Tuesday, June 25, 2013

To Know a Mountain

Thatched Cottage, Bellarena
The mountain is impossible to ignore. I see it from my window first thing in the morning and last thing before the light fades - nearly at midnight on a summer's night. I see it when I ride to and from town, and when I ride in loops around the countryside. No matter where I go and what I do, the mountain is always there, an enormous living, breathing thing, looming over the landscape.

Binevenagh from a Distance
At 1,263 feet, Binevenagh (pronounced "be-NEvna") is actually quite small. But it cuts a dashing figure on the Limavady landscape. It stands alone, outlined crisply against the ever-changing sky. Seen from the seashore, it resembles a crumpled old hat (or the snake that ate the elephant drawing from the Little Prince). From other vantage points, a jagged edge protrudes. Steep on all sides, it is topped with a large lumpy plateau, covered with forests and meadows.

Binevenagh from a Distance
Gazing at the mountain everywhere I went, all I could think of was climbing it. I hesitated at first. It felt so special I did not want to rush it. But finally one morning I woke up and knew it was time. The atmosphere was festive.

Binevenagh, Limavady
The road up Binevenagh starts directly from the house. But a friend suggested I take a detour - swinging around the coast, then turning onto another road to give myself a bit of a warmup before the climb. "Even with that frying pan of yours, you'll need it!" He was referring to the 11-36t cassette my bike was decorated with.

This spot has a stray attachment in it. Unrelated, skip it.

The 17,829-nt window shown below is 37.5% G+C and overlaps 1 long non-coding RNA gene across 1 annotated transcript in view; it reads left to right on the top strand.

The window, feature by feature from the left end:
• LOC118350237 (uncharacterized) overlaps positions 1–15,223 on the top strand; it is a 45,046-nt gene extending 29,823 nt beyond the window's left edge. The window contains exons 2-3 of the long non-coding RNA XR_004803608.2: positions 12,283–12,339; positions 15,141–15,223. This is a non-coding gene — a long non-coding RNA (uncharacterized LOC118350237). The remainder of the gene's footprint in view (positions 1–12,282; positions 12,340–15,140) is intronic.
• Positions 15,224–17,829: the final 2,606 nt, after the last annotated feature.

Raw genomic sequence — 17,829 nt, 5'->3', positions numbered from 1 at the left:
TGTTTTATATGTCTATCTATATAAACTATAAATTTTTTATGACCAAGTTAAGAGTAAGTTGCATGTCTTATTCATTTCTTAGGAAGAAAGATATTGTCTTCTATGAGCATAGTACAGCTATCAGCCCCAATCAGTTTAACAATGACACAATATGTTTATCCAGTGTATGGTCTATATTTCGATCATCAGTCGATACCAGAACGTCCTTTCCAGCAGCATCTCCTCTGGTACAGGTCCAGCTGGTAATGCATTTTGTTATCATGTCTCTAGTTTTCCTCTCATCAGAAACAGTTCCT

Mt Binevenagh
The ascent is relatively short and steep: 1,045 feet of climbing over 3.5miles. It is continuous climbing, much of it at a 10%+ grade, the road steepening, letting up, then steepening again. Right off the bat, the pitch was tough. I went at a good rhythm, but after a mile stopped to take a breather at a crossroads. Most of the mountain continued to tower ahead; I had hardly chipped away at it.

Mt Binevenagh
But when I turned around, the evidence of the mile I'd already done was in plain sight: A sharp dip, and the hills of Donegal spread out behind a shimmering sliver of water. Still narrow from this vantage point, the Lough Foyle is a saltwater inlet that separates the western part of Northern Ireland from the northwestern tip of the Republic. The border between the two nations is rather picturesque here. Climbing Binevenagh, the view becomes more breathtaking with each push of the pedals. And the sheep become more frequent.

Mt Binevenagh
How to describe this climb... The pitch was doable in my low gears. But the continuous steep grade made it tiring. I switched between my 3-4 lowest cogs and stood up occasionally (something I've finally learned to do), and tried not to get overwhelmed. I ignored my legs and focused on the scenery, aiming my eye at the top. As I kept going, the sheep were like loyal spectators. They looked at me with sympathy, understanding, encouragement. I was not miserable on the climb; it was a peaceful and oddly calming experience.

Joe Barr, Mt Binevenagh
For some time, the sheep were my only company. Until, out of nowhere, a man in blue pulled up next to me. Even as I spotted him in my peripheral vision, I knew he was a Cyclist. Slender and agile, he moved so fluidly, it looked like liquid pouring uphill. Riding next to me, he matched my pace effortlessly as we talked. He lived nearby and loved to train on this mountain. He was an endurance cyclist, and rode in the Race Across America last year. Before we parted ways at the top, he introduced himself: Joe Barr.

Joe Barr, Mt Binevenagh
I watched him disappear down the other side of the mountain, as beautifully as he climbed. Later I learned he was a retired Irish pro-racer.